How much is polypharmacy a necessary evil?

MartinDuerden

By Dr Martin Duerden, a GP in North Wales and Clinical Senior Lecturer at Bangor University

A few years ago, I and some GP colleagues – Tony Avery from Nottingham University, and Rupert Payne from Cambridge University – were asked to do a review of polypharmacy by the King’s Fund. Polypharmacy had always been looked on disparagingly through my training in medicine and my subsequent work as a GP. It was clear from our review that this high minded perspective of polypharmacy was no longer valid.

Polypharmacy has become common place and the stark evidence is that we now have three times more people taking ten-or-more drugs than was the case in the late 1990s. The reasons for this are complex; many more people take preventative drugs for things like high blood pressure and lipid-lowering; we have a plethora of guidelines urging us to use treatments; and there are an increasing number of drugs available. Perhaps the biggest issue now and in the future is the shear number of people in middle age who are getting older and frailer and carrying many diseases into old age – the so-called ‘multimorbidity challenge’.

Read more How much is polypharmacy a necessary evil?

Could protected learning time for pharmacists be a reality?

johnathanlaird150Johnathan Laird is a community pharmacist independent prescriber with a special interest in asthma. He is based in Turriff, Aberdeenshire.

As we develop into more clinically focused areas, like independent prescribing and managing lists of patients, protected learning has to become a reality. With this in mind, I was delighted to read about the RPS in Scotland advocating the need for protected learning time in their manifestoRight Medicine – Better Health – Fitter Future. Read more Could protected learning time for pharmacists be a reality?

2015 in review: Pharmacists in GP practices

Elaine Thomson - SPB MemberBy Elaine Thomson MFRPSII MRPharmS, Locality Team Leader and Scottish Pharmacy Board Member

It’s been an interesting year. We’ve had the crisis in general practice and the review of out of hours services. We’ve had the announcement of additional funding in Scotland for pharmacists to work with GP practices. All of this against the background of evolving health and social care integration in Scotland. I’ve been working in GP practices for 15 years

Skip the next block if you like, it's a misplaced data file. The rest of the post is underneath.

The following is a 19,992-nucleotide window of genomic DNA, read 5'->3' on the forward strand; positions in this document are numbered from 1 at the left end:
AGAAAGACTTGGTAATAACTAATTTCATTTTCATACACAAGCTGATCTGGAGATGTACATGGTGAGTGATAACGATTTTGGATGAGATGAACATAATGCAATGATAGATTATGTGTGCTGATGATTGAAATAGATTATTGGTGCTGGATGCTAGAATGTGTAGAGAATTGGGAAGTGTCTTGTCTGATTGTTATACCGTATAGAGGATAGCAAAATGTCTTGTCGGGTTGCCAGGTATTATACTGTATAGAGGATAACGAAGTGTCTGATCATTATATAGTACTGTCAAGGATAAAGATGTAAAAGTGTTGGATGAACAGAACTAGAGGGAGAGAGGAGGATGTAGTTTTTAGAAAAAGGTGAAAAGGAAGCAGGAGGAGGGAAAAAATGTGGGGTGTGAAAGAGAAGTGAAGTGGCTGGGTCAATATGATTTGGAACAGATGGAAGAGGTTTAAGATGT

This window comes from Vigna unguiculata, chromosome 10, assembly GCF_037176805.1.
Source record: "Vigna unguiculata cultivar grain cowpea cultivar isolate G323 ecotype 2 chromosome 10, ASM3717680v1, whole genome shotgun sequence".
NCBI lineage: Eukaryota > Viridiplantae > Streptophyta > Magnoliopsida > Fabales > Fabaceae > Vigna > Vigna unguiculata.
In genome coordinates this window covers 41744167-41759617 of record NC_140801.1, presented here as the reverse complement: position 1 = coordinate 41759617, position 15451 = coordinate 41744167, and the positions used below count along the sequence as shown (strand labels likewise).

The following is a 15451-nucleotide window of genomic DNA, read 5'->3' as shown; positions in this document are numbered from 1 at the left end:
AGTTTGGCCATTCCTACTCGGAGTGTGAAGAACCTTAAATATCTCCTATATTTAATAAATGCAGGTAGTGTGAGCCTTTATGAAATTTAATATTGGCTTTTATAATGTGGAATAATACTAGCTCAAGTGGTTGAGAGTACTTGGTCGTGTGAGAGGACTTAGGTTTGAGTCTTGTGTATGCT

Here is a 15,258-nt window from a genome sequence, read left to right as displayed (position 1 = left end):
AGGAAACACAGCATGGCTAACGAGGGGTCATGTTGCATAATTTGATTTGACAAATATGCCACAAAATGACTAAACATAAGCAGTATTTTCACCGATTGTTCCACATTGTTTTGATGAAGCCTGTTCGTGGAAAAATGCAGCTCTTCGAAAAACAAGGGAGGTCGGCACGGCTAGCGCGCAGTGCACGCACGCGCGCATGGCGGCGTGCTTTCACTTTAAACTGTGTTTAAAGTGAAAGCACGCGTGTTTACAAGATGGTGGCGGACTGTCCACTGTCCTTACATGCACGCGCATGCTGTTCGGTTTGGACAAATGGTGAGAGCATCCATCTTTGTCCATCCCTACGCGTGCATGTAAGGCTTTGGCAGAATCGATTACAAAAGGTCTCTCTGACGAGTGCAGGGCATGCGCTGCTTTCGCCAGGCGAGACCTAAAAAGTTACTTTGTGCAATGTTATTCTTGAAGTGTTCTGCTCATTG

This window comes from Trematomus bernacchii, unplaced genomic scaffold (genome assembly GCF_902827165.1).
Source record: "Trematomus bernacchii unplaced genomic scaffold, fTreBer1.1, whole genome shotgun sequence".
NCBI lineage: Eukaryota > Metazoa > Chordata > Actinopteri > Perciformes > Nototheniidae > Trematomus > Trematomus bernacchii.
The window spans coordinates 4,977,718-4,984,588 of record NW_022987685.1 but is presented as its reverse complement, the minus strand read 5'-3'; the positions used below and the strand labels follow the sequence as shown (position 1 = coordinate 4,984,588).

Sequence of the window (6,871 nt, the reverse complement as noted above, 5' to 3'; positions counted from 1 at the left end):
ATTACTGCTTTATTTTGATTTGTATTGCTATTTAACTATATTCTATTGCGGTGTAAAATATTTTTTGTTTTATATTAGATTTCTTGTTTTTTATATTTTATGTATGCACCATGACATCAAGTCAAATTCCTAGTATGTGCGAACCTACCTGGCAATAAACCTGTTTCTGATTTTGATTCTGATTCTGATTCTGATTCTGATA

so I’m watching the developments around the GP practice model, both north and south of the border, very closely. Read more 2015 in review: Pharmacists in GP practices

Why CMS is the future for community pharmacy

Johnathan-Laird-CMS

By Johnathan Laird, MRPharmS, Pharmacy Manager from Turriff, Aberdeenshire and Scottish Finalist in the I Love My Pharmacist competition. You can follow Johnathan at @JohnathanLaird.

In my view, the chronic medication service (CMS) is a necessary step towards securing a future role for pharmacists within the community pharmacy setting.

There are two sides to CMS. There is the repeat supply of medicine via serial prescriptions, and the clinical side of the service in which community pharmacists provide pharmaceutical care for the patient. Both have merit. However, neither side has reached its full potential yet. Read more Why CMS is the future for community pharmacy

Pharmacists working within GP practices should be wholly welcomed

By Sandra Gidley, RPS English Pharmacy Board Chair

The announcement by NHS England of an initiative that will see an increased number of pharmacists working within GP practice teams should be wholly welcomed by the profession as recognition of the growing importance of pharmacy within primary health care.  Read more Pharmacists working within GP practices should be wholly welcomed

How pharmacists are working in GP practice teams in Devon

RPS logoBy David Bearman, Local Professional Network (pharmacy) Chair for Devon

What is happening in your locality? 

The Local Professional Network have been considering for some time how to best participate in the changing NHS. Looking forward we appear to be moving into a very different world, one in which collaboration across a number of providers to meet the needs of the population is the order of the day. For some time community pharmacy has felt affiliated to the NHS but perhaps not central to delivery of NHS services. Read more How pharmacists are working in GP practice teams in Devon

We need more pharmacists in the general practice team

Rena AminBy Rena Amin, Joint Associate Director Medicine Management, NHS Greenwich CCG

Having a pharmacist working as part of the team in a GP practice isn’t a brand new idea – I’ve been doing it for the last ten years. I have colleagues doing the same in pockets around the country but I hope it won’t be long before it’s seen as the norm.

People might be sceptical about seeing a pharmacist in a GP surgery. Why do we need pharmacists in GP practices? What would they do? And how would they benefit the patient? Read more We need more pharmacists in the general practice team

Caring for patients at home

Nisha DesaiBy Nisha Desai, Senior  Clinical Pharmacist for Frail Elderly Services, Northumbria NHS Trust

Our ageing population presents huge challenges when managing medication. Around 36% of people over 75 take four or more prescribed medicines and up to 50% of medicines prescribed for older people are not taken as intended. The good news is that pharmacists can make a huge impact with this group of patients.

At Northumbria Healthcare NHS Foundation Trust, we have developed a domiciliary pharmacy service as part of the Local Integrated Network which aims to join up care programmes across health and social care systems. Read more Caring for patients at home